Mutual Wills – can you change your mind?

The case of Legg v Burton

In the recent case of Legg v Burton [2017] EWHC 2088 Ch, the High Court held that a married couple had made mutual Wills.

In July 2000, June Clark (“Mrs Clark”) and her husband, Bernard Clark (“Mr Clark”), signed their Wills (the “July 2000 Wills”) each giving their estate to the surviving spouse or, if the spouse did not survive, to their two daughters, Ann and Lynn, in equal shares.

Mr Clark died in May 2001 and Mrs Clark inherited his entire estate. Following Mr Clark’s death, Mrs Clark went on to sign thirteen separate Wills between the period 2004 and 2014. These Wills dramatically reduced the fraction of the estate bequeathed to her daughters. The last Will made by Mrs Clark was signed in December 2014 (the “2014 Will”) and provided for Ann and Lynn to receive legacies of £10,000 and £30,000 with the residue of Mrs Clark’s estate to pass to her grandchildren. 

In February 2016 Mrs Clark died and, following her death, Ann and Lynn issued proceedings asserting that the July 2000 Wills were mutual Wills and as such the 2014 Will was invalid. They argued that the estate of Mrs Clark should be held on trust for them in equal shares.

Ann and Lynn asserted that, despite the July 2000 Wills containing no explicit provision preventing future revocation, their parents had agreed orally that neither of them would change their Wills in the future. They argued that this oral agreement constituted the establishment of mutual Wills, rendering all the Wills drafted by Mrs Clark in the following years void.

The Defendants, who included two of the grandchildren of Mrs Clark, relied upon the fact that there was a lack of a written provision within the July 2000 Wills to confirm that such Wills were mutual Wills. They further relied upon one of the clauses within the July 2000 Wills which stated that the trustees should “pay (the) residuary estate to (the deceased) absolutely and beneficially and without any sort of trust obligation”, which they believed helped to confirm that the July 2000 Wills were not mutual Wills and that no trust was to be implied.

The matter progressed to the High Court, where Judge Paul Matthews concluded that mutual Wills could well have been established orally between Mr Clark and Mrs Clark. In determining whether the mutual Wills could have been established orally, the Court considered the earlier case of Healey v Brown [2002] EWHC 1405 Ch.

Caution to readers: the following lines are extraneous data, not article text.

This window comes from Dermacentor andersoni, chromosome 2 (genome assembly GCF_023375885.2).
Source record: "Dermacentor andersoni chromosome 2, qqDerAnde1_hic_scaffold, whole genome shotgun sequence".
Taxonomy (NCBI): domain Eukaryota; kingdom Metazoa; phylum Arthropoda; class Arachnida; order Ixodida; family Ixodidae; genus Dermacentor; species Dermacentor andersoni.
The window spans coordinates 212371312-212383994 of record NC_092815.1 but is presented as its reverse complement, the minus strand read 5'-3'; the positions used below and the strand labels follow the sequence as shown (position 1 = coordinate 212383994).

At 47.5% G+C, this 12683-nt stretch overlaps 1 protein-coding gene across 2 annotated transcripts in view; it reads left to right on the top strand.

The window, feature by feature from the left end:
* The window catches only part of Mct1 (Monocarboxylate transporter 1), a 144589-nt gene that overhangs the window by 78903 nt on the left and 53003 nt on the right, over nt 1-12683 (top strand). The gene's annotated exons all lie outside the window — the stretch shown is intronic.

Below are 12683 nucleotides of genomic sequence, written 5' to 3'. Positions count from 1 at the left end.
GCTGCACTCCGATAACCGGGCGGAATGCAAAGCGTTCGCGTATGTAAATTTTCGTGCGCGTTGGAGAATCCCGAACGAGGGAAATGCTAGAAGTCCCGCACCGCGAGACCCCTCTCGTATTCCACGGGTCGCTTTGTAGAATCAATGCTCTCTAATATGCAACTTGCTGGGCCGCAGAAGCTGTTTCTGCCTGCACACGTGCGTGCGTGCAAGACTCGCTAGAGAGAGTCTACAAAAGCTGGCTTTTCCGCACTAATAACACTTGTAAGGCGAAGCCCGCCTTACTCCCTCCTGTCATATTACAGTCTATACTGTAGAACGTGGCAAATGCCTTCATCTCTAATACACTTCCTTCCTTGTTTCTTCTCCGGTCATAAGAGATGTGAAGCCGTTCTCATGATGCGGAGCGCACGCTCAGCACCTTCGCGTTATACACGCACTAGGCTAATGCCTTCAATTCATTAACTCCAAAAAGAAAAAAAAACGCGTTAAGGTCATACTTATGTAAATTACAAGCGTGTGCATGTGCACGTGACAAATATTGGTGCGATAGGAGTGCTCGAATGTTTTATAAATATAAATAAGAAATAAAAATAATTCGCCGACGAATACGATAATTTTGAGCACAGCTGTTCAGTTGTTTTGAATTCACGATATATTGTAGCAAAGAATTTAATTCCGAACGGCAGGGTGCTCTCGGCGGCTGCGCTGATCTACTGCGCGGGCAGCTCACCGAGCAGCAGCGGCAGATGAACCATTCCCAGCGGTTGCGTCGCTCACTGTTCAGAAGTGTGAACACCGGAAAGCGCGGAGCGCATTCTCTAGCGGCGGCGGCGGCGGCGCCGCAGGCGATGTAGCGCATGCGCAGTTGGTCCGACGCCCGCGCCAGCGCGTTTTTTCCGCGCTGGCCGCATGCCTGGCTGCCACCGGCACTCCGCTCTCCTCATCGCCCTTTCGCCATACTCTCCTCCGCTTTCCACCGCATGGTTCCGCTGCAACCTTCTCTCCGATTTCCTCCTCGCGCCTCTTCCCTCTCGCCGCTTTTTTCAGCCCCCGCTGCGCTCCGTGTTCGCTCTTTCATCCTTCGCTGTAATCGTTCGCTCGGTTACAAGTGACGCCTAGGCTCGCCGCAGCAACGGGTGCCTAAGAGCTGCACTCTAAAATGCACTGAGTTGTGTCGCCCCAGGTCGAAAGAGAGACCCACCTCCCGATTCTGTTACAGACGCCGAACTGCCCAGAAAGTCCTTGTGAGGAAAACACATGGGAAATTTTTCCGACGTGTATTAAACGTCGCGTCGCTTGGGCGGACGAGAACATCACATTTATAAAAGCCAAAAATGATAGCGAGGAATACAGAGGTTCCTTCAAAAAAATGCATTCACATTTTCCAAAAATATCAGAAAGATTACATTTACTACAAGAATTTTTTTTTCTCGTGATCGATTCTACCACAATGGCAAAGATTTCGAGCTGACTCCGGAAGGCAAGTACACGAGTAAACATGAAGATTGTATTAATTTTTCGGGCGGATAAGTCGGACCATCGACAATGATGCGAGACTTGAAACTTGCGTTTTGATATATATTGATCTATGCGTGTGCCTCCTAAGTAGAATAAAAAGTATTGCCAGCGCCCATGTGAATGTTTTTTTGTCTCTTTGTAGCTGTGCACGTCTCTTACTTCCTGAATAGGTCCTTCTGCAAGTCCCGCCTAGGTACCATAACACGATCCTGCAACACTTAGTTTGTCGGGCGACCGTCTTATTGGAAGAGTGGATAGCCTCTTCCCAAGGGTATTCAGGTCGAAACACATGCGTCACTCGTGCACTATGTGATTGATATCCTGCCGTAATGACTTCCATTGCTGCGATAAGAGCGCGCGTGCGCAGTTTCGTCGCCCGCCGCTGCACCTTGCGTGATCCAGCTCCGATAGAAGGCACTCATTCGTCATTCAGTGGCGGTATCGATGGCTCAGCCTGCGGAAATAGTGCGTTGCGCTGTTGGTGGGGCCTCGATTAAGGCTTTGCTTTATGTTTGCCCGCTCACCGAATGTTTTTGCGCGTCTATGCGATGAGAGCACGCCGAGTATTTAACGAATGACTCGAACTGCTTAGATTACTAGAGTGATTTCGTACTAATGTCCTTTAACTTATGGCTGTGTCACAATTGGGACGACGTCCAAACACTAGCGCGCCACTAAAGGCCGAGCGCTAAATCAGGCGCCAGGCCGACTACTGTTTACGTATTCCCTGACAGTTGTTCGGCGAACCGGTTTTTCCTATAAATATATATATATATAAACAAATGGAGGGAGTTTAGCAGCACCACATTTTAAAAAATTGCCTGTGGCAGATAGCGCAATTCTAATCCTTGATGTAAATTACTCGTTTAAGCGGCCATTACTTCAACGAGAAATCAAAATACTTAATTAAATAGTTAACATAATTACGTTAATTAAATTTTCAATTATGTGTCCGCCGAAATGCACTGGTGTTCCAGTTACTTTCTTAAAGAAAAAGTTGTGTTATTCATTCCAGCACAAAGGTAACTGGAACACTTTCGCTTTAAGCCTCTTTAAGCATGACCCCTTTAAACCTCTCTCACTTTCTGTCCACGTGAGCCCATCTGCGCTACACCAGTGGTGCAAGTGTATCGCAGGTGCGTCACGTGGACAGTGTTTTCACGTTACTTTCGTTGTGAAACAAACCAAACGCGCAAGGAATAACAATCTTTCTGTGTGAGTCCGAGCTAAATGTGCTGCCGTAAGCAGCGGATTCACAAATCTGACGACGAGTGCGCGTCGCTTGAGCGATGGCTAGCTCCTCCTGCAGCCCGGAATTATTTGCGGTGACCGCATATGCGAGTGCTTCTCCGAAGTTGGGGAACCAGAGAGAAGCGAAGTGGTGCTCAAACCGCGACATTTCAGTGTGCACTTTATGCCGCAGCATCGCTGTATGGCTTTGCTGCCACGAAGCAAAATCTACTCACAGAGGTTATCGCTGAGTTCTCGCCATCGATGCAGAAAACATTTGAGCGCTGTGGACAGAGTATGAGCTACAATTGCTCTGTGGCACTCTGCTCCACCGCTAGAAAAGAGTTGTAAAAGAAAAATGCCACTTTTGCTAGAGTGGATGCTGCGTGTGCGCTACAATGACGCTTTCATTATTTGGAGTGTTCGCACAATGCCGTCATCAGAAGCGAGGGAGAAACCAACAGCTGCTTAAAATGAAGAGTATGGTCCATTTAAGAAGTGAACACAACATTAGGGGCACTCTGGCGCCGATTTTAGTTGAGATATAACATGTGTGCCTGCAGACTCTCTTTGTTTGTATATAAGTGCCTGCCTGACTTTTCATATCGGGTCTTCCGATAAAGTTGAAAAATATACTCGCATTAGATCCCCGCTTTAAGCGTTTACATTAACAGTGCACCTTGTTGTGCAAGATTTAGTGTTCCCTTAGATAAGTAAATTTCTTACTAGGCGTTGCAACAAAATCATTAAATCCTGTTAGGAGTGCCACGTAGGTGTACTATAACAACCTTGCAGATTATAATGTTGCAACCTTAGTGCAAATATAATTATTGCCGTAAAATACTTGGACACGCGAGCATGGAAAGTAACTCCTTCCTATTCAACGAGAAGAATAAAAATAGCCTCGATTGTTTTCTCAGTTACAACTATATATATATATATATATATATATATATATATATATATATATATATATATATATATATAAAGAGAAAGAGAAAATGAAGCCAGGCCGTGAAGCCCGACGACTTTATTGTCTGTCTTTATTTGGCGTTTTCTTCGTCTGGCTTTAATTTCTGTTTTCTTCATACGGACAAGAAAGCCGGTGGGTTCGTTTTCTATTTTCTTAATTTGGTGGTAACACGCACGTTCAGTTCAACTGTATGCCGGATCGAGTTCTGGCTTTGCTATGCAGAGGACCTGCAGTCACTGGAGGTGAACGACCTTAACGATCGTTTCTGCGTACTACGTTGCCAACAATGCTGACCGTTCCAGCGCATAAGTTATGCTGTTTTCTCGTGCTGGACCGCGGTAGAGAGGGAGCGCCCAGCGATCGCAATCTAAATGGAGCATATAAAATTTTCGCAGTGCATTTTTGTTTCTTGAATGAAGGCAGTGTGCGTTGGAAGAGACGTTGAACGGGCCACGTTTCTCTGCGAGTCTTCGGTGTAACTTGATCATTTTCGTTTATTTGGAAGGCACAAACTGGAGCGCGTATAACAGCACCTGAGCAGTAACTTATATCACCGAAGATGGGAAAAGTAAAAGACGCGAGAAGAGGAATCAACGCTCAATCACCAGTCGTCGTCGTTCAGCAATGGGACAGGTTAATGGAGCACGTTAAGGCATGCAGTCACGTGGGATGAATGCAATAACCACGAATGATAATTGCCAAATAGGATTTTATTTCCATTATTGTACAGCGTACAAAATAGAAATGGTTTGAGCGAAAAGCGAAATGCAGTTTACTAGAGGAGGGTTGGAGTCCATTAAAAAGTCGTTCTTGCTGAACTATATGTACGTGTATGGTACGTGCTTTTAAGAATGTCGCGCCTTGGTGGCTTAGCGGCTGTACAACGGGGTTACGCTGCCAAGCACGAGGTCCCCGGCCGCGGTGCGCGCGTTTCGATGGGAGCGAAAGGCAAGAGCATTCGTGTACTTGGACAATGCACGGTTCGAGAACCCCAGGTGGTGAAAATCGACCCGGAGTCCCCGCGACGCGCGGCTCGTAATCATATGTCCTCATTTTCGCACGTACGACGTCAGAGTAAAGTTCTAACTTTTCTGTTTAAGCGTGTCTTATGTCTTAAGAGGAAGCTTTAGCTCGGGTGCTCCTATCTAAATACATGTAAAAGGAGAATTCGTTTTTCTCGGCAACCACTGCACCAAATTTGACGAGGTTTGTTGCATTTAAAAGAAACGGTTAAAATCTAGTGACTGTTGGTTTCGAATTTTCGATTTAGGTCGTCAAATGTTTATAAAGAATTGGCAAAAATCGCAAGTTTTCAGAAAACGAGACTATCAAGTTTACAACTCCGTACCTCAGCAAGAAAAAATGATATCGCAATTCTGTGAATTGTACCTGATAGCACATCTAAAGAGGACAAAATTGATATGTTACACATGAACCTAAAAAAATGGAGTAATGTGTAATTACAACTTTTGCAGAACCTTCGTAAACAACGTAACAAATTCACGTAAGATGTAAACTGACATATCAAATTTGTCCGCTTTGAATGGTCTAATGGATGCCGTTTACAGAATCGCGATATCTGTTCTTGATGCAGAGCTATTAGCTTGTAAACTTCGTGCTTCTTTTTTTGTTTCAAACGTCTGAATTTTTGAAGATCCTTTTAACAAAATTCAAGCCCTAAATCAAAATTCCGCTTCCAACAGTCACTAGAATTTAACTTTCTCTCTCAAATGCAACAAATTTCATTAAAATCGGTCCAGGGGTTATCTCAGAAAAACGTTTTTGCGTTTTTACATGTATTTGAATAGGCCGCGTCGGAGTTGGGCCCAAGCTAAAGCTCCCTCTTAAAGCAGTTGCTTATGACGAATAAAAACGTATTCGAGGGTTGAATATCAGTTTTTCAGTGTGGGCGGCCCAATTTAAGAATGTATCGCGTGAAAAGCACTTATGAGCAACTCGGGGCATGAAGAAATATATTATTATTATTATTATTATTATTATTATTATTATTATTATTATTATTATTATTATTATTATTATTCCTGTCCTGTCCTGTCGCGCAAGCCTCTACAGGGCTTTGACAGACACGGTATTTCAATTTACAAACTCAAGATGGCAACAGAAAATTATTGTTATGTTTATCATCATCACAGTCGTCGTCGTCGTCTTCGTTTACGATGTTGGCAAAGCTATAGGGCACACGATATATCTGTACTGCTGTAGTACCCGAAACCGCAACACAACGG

Once the Judge had established that the mutual Wills could have been established orally, he then considered if Mr Clark and Mrs Clark had verbally agreed that the July 2000 Wills were never to be changed.

Ann testified that, after the mutual Wills were signed, her parents assured her that they had agreed that they were not going to change the Wills under any circumstances. When questioned by Ann on the July 2000 Will’s lack of inclusion of a provision confirming this agreement, Ann stated that the solicitor who drafted the July 2000 Wills assured Mr Clark and Mrs Clark that no such clause was necessary. Whilst appreciating the limitations of relying on the memory of the two daughters, the Judge concluded that Ann and Lynn’s testimony was convincing thanks to its nuanced and detailed nature.

The Court therefore accepted that Mr Clark and Mrs Clark genuinely believed that they had entered into an agreement not to change the July 2000 Wills once drafted.

This decision highlights the fact that mutual Wills can be established orally and a lack of written documentation confirming such agreement does not necessarily allow a surviving spouse to then amend their Will. Nonetheless, the decision should not discourage those who plan on drafting mutual Wills from including a written provision confirming it as such.

If you would like further information or wish to discuss your Will please contact Libby Gordon or any of the members of our private client team.